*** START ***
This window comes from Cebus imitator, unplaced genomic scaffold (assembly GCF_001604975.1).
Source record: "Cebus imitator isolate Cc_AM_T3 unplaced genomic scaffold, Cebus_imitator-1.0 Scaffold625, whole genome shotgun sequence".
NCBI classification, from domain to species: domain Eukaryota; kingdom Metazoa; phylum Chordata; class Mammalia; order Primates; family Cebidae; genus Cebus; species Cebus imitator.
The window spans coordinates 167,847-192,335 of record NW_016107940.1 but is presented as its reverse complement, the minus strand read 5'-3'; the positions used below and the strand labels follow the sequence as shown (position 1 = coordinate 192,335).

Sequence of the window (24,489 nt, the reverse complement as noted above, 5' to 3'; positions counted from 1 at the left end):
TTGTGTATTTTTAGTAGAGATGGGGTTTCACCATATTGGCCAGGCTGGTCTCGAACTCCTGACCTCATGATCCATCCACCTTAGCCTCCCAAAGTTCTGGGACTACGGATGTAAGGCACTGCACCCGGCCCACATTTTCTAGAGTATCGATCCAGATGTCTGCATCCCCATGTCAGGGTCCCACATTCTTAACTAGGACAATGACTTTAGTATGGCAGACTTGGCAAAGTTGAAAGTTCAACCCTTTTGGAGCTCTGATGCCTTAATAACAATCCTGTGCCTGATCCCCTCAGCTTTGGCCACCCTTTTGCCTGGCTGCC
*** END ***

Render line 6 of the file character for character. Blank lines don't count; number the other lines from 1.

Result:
TTGTGTATTTTTAGTAGAGATGGGGTTTCACCATATTGGCCAGGCTGGTCTCGAACTCCTGACCTCATGATCCATCCACCTTAGCCTCCCAAAGTTCTGGGACTACGGATGTAAGGCACTGCACCCGGCCCACATTTTCTAGAGTATCGATCCAGATGTCTGCATCCCCATGTCAGGGTCCCACATTCTTAACTAGGACAATGACTTTAGTATGGCAGACTTGGCAAAGTTGAAAGTTCAACCCTTTTGGAGCTCTGATGCCTTAATAACAATCCTGTGCCTGATCCCCTCAGCTTTGGCCACCCTTTTGCCTGGCTGCC